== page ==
New online degree targets wellness managementThe University of Wisconsin-Superior joins UW-Extension and three other UW campuses to offer a new online degree program in Health and Wellness Management.
By: For the Superior Telegram, Superior Telegram
The University of Wisconsin-Superior joins UW-Extension and three other UW campuses to offer a new online degree program in Health and Wellness Management.
UW-Extension spearheads the new online degree that prepares students to manage wellness initiatives offered by insurance companies, employers, and governments.
UW-Extension is bringing together the strengths the La Crosse, River Falls, Stevens Point and Superior campuses to create the program that targets adult students.
“As more and more companies introduce smoking cessation, weight management and heart disease prevention programs, there is a growing need for qualified individuals who can oversee these programs in order to reduce health care costs and improve productivity and employee well-being,” said David Schejbal, dean of UW-Extension. “The Bachelor of Science in Health and Wellness Management prepares students to fill this critical need.”
Courses in the new program are fully online. To be eligible, students must have either an associate degree or 60 credits toward a bachelor’s degree. The curriculum consists of 21 classes — 63 credits — and covers such topics as health and medical terminology, medical ethics, information technology in health care, health benefit plans and providers, and leadership and change management in health care.
“People are seeking ways to enjoy healthy, productive lives. Graduates of this new degree will lead programs in companies and organizations toward this goal,” said Dr. William Simpson, associate professor of health and human performance at UW-Superior and the university’s academic director for the online Health and Wellness Management program.
Worksite wellness programs have continued to grow in number and sophistication since their formal introduction in the 1970s. The rising cost of health care, sweeping national health care legislation and concerns about productivity have spurred demand for such programs. As health care costs continue to rise, insurance companies, employers and governments are attempting to find ways to curb costs.
This is leading to anticipated employment growth of 18 to 22 percent in the health and wellness field, according to the Bureau of Labor Statistics.
This growth has increased the need for qualified employees who can manage health and wellness programs that produce measurable bottom-line results.
Careers benefiting from the Health and Wellness Management Degree Wellness programs are growing according to a 2009 survey by the Integrated Benefits Institute. Sixty eight percent of responding employers who provide health and productivity initiatives said that over the next two years, they plan to add resources to build those initiatives.
“I foresee this degree and the jobs in this field growing over the next five years,” said Jon Schluck, regional manager of CV Outreach Operations at Regions Hospital and a reviewer of the curriculum.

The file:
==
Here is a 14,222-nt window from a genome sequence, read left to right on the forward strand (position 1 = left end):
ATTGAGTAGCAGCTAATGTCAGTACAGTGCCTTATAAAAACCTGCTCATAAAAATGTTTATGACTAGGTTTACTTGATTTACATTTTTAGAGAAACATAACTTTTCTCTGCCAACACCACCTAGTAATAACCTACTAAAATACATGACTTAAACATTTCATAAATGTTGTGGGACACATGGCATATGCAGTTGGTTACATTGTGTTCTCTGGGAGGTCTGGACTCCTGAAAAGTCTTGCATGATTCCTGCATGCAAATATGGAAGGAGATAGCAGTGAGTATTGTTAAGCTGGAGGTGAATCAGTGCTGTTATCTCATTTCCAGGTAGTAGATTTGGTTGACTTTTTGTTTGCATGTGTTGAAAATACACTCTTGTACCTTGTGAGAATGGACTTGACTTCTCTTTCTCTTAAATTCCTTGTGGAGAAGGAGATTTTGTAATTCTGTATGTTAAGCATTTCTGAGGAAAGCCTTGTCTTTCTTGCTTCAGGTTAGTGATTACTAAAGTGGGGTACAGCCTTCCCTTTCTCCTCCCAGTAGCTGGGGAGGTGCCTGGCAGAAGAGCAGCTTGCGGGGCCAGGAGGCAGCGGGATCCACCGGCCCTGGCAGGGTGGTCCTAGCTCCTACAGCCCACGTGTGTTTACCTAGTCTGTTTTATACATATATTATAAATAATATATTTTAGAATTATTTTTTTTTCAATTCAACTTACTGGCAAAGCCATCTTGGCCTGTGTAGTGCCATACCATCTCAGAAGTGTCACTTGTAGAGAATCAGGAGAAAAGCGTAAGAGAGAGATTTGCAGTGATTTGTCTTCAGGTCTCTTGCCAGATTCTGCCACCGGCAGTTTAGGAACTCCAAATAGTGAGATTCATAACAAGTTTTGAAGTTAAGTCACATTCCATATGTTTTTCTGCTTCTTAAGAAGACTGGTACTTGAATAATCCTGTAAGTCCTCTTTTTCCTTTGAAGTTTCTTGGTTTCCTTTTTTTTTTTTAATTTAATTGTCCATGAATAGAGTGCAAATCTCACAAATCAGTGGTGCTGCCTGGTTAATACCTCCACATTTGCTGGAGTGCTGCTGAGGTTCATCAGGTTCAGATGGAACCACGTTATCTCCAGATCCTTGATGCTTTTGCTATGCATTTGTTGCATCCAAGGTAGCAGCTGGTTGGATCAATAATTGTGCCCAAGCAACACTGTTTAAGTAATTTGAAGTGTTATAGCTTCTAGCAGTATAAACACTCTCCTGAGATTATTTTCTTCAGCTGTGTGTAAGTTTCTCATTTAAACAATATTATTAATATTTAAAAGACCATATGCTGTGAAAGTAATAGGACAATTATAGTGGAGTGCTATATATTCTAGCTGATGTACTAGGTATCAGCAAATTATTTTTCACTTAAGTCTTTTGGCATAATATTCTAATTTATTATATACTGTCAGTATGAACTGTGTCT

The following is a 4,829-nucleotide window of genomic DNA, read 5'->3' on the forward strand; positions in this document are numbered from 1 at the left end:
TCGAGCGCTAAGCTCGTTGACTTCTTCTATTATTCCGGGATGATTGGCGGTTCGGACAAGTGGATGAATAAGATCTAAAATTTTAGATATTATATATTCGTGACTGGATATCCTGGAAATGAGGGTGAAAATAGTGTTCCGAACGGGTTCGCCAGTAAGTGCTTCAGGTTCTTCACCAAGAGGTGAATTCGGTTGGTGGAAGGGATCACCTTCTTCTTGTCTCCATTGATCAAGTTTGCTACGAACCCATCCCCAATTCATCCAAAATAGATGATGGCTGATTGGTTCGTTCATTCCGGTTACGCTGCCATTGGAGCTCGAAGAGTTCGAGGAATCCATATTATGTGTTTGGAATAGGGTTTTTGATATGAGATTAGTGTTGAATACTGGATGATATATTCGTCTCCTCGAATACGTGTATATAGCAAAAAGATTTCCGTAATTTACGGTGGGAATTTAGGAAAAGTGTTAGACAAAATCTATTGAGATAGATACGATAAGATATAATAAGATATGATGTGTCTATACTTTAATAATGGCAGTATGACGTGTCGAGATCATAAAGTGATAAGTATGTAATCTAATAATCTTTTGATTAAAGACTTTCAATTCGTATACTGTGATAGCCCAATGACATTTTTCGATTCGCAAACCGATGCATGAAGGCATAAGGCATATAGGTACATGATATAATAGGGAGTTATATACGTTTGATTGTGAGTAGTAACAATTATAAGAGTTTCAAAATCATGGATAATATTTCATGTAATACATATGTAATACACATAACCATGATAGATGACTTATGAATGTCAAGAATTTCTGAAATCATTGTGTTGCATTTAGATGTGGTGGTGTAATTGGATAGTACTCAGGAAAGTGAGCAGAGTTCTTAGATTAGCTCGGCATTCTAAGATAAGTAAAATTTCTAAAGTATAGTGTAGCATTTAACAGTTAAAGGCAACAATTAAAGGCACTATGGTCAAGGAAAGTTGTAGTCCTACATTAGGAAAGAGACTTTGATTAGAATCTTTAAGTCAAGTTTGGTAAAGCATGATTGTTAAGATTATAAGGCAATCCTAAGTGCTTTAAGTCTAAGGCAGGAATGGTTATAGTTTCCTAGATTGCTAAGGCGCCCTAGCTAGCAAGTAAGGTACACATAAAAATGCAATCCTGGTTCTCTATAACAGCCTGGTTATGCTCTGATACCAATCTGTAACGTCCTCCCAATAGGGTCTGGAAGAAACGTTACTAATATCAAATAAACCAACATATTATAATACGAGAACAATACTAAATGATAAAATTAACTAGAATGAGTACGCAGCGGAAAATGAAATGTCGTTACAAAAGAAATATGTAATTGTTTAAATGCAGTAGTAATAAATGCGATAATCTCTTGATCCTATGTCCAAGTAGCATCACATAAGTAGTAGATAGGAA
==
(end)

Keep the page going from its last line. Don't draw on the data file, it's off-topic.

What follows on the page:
The Bachelor of Science in Health and Wellness Management can be the foundation for a variety of positions, including wellness manager, wellness program manager, worksite wellness coordinator and director of sports, fitness and wellness. The degree equips students with the skills necessary to manage health and wellness programs in the workplace.
Prospective students for health and wellness programs range from insurance professionals, human resources administrators, nurses and fitness coaches to health educators and promoters.
The average salary for a wellness professional is $55,000, according to a 2008 Bureau of Labor Statistics survey.
The degree equips students with the skills necessary to manage health and wellness programs in the workplace using the seven dimensions of wellness. UW-Stevens Point, which has a long history leading the wellness movement, expanded the modern concept of wellness into the seven dimensions, encompassing the social, physical, emotional, career, intellectual, environmental, and spiritual.
“An emphasis on management sets this degree apart from other health and wellness degrees,” said Stafford C. Rorke, associate professor and director of the Wellness, Health Promotion, and Injury Prevention Program at the School of Health Services, Oakland University.
The Health and Wellness Management program is the second online degree program in which UW-Superior is partnering with UW-Extension and other UW campuses. The nation’s first Sustainable Management degree, launched in 2009, already is attracting twice as many students as originally anticipated.
UW-Superior’s Distance Learning Center also offers online degree programs in Communicating Arts and Elementary Education along with an Individually Designed majors that students can plan with many different program concentrations.
To register or get more information, visit http://hwm.wisconsin.edu. Prospective students can apply for the spring 2012 semester.